After the ‘book’ ends, there is a historical account given, where a speaker from the future addresses the work they deemed the Handmaiden’s Tale. They discuss the significances and outcomes of what really happened and indicate that obviously, things have changed.
When I say that this book was written as a child of 1984 and Brave New World, I do so in all seriousness. The dry, distanced writing from 1984 is coupled with the existence of ‘happy’ society and punishments like Brave New World. The act of sex as a duty is not a new factor, but the complete removal of all pleasure is an interesting development. This is more like 1984, of course.
To me, this book shows the power that religious zeal can have. It doesn’t even have to be religion – just any theory or belief system that lends itself to rabid worship can have the same effect. Hitler is a prime example of this; hhe notion that a short, dark haired, dark eyed leader can proclaim that only blond haired, blue eyed, strapping men and women are the ideal race is absurd – but a World War occurred because people believed. The case of how the regime is in place in the book is a mystery. We know that it starts with the American government being dramatically gunned down en masse; we don’t know why or by whom. The country slowly develops into a mono-theocracy where women have only the right to do as they are told, but also are trained to appreciate this as ‘protection’.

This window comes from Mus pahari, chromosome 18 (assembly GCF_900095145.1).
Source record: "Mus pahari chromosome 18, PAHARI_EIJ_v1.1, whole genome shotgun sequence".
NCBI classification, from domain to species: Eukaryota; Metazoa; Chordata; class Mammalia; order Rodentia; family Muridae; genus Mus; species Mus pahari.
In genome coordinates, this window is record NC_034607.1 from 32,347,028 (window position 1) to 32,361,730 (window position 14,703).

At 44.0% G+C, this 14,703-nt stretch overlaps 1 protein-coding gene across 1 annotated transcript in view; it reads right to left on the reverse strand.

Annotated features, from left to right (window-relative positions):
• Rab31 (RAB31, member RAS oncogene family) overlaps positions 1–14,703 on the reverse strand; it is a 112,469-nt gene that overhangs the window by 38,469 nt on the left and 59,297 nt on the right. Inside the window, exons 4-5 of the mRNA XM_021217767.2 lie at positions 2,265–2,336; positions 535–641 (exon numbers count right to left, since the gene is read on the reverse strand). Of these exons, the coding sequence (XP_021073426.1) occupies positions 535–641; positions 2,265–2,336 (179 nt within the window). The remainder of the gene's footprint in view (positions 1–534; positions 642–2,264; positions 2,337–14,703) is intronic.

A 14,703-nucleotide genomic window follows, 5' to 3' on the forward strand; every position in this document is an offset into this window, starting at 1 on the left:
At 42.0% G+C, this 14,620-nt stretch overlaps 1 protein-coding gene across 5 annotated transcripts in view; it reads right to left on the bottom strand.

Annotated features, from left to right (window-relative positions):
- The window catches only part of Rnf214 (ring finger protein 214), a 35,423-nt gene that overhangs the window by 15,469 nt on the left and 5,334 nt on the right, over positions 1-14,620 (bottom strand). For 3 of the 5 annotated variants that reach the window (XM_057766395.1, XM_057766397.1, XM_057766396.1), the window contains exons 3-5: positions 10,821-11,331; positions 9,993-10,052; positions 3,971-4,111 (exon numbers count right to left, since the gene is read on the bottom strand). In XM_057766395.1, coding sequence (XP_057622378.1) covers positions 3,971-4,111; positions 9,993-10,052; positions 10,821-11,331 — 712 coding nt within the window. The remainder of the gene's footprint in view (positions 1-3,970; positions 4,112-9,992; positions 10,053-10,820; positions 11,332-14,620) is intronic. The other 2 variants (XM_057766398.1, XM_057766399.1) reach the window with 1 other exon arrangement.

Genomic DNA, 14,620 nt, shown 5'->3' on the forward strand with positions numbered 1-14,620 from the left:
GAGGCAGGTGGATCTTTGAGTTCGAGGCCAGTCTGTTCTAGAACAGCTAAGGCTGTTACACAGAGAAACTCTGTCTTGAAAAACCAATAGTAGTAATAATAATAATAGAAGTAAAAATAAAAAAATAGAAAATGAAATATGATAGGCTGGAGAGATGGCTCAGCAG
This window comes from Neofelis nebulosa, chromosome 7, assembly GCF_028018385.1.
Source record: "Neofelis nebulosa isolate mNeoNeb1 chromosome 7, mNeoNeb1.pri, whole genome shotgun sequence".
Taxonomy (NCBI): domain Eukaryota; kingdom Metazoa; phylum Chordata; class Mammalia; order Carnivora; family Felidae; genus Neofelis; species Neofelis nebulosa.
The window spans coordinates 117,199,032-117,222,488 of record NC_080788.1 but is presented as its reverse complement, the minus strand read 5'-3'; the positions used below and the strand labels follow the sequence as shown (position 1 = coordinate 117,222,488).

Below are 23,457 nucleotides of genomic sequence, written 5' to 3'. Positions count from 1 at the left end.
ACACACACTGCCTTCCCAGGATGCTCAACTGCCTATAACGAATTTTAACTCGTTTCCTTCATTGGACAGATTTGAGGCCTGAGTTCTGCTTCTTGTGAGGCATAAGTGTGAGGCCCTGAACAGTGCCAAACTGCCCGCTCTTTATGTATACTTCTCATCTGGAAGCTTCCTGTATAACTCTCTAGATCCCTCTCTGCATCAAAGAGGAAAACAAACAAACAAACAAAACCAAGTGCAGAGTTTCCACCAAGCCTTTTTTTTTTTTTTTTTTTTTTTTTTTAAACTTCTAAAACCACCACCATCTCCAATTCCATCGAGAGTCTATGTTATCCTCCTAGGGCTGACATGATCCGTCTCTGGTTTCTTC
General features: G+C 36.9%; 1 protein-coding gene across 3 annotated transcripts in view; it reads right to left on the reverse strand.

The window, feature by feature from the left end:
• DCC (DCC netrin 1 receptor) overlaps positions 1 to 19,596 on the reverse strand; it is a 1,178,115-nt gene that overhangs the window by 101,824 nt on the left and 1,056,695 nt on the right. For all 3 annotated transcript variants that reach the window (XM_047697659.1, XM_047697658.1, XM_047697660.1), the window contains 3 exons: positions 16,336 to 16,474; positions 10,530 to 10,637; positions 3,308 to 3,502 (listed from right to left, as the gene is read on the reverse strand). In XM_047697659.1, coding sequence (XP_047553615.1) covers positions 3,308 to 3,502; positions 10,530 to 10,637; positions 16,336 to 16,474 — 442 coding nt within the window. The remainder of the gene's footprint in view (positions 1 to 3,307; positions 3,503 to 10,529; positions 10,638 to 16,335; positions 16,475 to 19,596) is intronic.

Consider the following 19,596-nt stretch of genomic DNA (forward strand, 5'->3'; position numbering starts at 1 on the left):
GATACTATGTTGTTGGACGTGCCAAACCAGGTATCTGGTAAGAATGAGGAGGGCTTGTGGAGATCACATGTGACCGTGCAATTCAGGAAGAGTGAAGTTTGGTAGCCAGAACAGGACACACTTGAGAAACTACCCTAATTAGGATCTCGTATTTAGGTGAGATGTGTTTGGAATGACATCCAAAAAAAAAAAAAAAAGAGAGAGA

The most interesting factor of the novel was how the narrator was an ‘in between’ participator in the society. She was not through much of her life before everything started to wind it’s way towards the new religious regime, but she was also able to remember when everything was different. The rhetoric fed to the women was that everything would be easier for the generations to come; the unspoken reasoning for this was because they wouldn’t remember anything else. Normalcy can be achieved by generations advancing and generations dying out.
The whole thing is a little contrived – I feel as if I know what is going to happen. Frankly, some of it is written in a very confusing manner. I know that it mimics the way the brain thinks, but it also detracts from the story. Too many unanswered questions exist at the end. I’m a fan of mystery and leaving the reader with things to think about, but this book left a little too much up to fate. The ending was as an ending like this can only be: good, bad, or unknown. The author chose an unknown ending, which represented the theme of light and dark and how religion is supposed to be the light but often can cast a very dark shadow on it’s own. The historical part at the end of the novel gives us a little more information about the regime, but I didn’t find it extremely helpful or even relevant at many points.
If you’re looking for a read similar to Orwell, Huxley, or Rand, you would probably enjoy this book. I do not say it is nearly as well done or fascinating as any of those authors, but it does have it’s merits. Some the book is disquieting and some seem to have no relevance at all. I would not recommend this book to all readers, but only to a few who want a semi-challenging, semi-original dystopian read.
Speculative Fiction Challenge 2012 – book # 1